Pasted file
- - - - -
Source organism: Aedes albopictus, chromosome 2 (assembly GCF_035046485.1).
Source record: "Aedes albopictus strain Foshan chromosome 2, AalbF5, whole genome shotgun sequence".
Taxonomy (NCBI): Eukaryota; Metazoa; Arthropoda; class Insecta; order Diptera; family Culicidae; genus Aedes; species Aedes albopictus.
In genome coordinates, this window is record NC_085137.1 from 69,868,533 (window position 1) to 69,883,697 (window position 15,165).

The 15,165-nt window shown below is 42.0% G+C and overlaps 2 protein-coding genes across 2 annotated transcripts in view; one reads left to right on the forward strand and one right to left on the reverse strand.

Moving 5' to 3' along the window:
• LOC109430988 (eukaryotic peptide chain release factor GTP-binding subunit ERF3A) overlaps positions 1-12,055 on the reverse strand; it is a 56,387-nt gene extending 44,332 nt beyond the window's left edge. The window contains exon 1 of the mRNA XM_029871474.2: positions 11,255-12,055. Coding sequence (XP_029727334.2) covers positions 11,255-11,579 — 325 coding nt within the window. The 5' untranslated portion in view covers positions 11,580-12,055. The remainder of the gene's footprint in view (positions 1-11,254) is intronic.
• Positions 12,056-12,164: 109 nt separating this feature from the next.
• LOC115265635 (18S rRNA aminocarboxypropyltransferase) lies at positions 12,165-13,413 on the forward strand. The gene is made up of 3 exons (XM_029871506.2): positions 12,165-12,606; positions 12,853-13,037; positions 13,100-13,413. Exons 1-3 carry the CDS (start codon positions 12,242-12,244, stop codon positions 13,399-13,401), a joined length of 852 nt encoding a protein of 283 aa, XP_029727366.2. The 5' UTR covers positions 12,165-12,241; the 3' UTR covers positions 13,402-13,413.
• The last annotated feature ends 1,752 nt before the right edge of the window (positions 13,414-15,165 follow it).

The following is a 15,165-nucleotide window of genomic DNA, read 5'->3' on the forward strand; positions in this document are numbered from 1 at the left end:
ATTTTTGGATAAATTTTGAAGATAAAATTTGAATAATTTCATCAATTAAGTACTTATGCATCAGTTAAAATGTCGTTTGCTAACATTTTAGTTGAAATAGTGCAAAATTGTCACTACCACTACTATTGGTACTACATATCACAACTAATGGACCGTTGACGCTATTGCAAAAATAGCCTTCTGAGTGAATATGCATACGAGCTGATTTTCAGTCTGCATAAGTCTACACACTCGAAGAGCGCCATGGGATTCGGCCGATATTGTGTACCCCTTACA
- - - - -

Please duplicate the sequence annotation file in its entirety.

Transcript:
Source organism: Aedes albopictus, chromosome 2 (assembly GCF_035046485.1).
Source record: "Aedes albopictus strain Foshan chromosome 2, AalbF5, whole genome shotgun sequence".
Taxonomy (NCBI): Eukaryota; Metazoa; Arthropoda; class Insecta; order Diptera; family Culicidae; genus Aedes; species Aedes albopictus.
In genome coordinates, this window is record NC_085137.1 from 69,868,533 (window position 1) to 69,883,697 (window position 15,165).

The 15,165-nt window shown below is 42.0% G+C and overlaps 2 protein-coding genes across 2 annotated transcripts in view; one reads left to right on the forward strand and one right to left on the reverse strand.

Moving 5' to 3' along the window:
• LOC109430988 (eukaryotic peptide chain release factor GTP-binding subunit ERF3A) overlaps positions 1-12,055 on the reverse strand; it is a 56,387-nt gene extending 44,332 nt beyond the window's left edge. The window contains exon 1 of the mRNA XM_029871474.2: positions 11,255-12,055. Coding sequence (XP_029727334.2) covers positions 11,255-11,579 — 325 coding nt within the window. The 5' untranslated portion in view covers positions 11,580-12,055. The remainder of the gene's footprint in view (positions 1-11,254) is intronic.
• Positions 12,056-12,164: 109 nt separating this feature from the next.
• LOC115265635 (18S rRNA aminocarboxypropyltransferase) lies at positions 12,165-13,413 on the forward strand. The gene is made up of 3 exons (XM_029871506.2): positions 12,165-12,606; positions 12,853-13,037; positions 13,100-13,413. Exons 1-3 carry the CDS (start codon positions 12,242-12,244, stop codon positions 13,399-13,401), a joined length of 852 nt encoding a protein of 283 aa, XP_029727366.2. The 5' UTR covers positions 12,165-12,241; the 3' UTR covers positions 13,402-13,413.
• The last annotated feature ends 1,752 nt before the right edge of the window (positions 13,414-15,165 follow it).

The following is a 15,165-nucleotide window of genomic DNA, read 5'->3' on the forward strand; positions in this document are numbered from 1 at the left end:
ATTTTTGGATAAATTTTGAAGATAAAATTTGAATAATTTCATCAATTAAGTACTTATGCATCAGTTAAAATGTCGTTTGCTAACATTTTAGTTGAAATAGTGCAAAATTGTCACTACCACTACTATTGGTACTACATATCACAACTAATGGACCGTTGACGCTATTGCAAAAATAGCCTTCTGAGTGAATATGCATACGAGCTGATTTTCAGTCTGCATAAGTCTACACACTCGAAGAGCGCCATGGGATTCGGCCGATATTGTGTACCCCTTACA